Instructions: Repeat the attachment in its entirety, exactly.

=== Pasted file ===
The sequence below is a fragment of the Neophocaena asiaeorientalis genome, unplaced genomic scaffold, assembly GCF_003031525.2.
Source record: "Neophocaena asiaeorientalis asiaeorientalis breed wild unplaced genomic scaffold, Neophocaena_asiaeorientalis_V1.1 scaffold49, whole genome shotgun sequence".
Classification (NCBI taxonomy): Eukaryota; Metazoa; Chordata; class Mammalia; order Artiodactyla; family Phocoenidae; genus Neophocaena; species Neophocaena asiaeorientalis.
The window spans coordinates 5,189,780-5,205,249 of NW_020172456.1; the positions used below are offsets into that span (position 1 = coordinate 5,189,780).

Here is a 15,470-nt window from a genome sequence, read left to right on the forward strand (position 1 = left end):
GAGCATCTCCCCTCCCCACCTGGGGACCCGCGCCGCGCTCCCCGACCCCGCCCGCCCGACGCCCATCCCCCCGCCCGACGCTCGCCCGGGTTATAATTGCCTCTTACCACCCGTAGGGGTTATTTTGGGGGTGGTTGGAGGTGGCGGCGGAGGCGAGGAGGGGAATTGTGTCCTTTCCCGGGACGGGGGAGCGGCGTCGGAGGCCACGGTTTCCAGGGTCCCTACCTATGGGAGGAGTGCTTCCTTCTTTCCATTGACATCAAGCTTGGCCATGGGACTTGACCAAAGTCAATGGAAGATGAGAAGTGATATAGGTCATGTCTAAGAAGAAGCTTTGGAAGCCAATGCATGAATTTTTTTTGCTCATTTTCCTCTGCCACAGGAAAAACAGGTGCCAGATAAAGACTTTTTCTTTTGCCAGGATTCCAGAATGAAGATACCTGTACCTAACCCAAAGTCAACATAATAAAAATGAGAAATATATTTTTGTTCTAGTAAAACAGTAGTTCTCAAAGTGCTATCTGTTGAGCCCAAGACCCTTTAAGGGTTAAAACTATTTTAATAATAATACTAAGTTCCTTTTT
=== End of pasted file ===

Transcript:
The sequence below is a fragment of the Neophocaena asiaeorientalis genome, unplaced genomic scaffold, assembly GCF_003031525.2.
Source record: "Neophocaena asiaeorientalis asiaeorientalis breed wild unplaced genomic scaffold, Neophocaena_asiaeorientalis_V1.1 scaffold49, whole genome shotgun sequence".
Classification (NCBI taxonomy): Eukaryota; Metazoa; Chordata; class Mammalia; order Artiodactyla; family Phocoenidae; genus Neophocaena; species Neophocaena asiaeorientalis.
The window spans coordinates 5,189,780-5,205,249 of NW_020172456.1; the positions used below are offsets into that span (position 1 = coordinate 5,189,780).

Here is a 15,470-nt window from a genome sequence, read left to right on the forward strand (position 1 = left end):
GAGCATCTCCCCTCCCCACCTGGGGACCCGCGCCGCGCTCCCCGACCCCGCCCGCCCGACGCCCATCCCCCCGCCCGACGCTCGCCCGGGTTATAATTGCCTCTTACCACCCGTAGGGGTTATTTTGGGGGTGGTTGGAGGTGGCGGCGGAGGCGAGGAGGGGAATTGTGTCCTTTCCCGGGACGGGGGAGCGGCGTCGGAGGCCACGGTTTCCAGGGTCCCTACCTATGGGAGGAGTGCTTCCTTCTTTCCATTGACATCAAGCTTGGCCATGGGACTTGACCAAAGTCAATGGAAGATGAGAAGTGATATAGGTCATGTCTAAGAAGAAGCTTTGGAAGCCAATGCATGAATTTTTTTTGCTCATTTTCCTCTGCCACAGGAAAAACAGGTGCCAGATAAAGACTTTTTCTTTTGCCAGGATTCCAGAATGAAGATACCTGTACCTAACCCAAAGTCAACATAATAAAAATGAGAAATATATTTTTGTTCTAGTAAAACAGTAGTTCTCAAAGTGCTATCTGTTGAGCCCAAGACCCTTTAAGGGTTAAAACTATTTTAATAATAATACTAAGTTCCTTTTT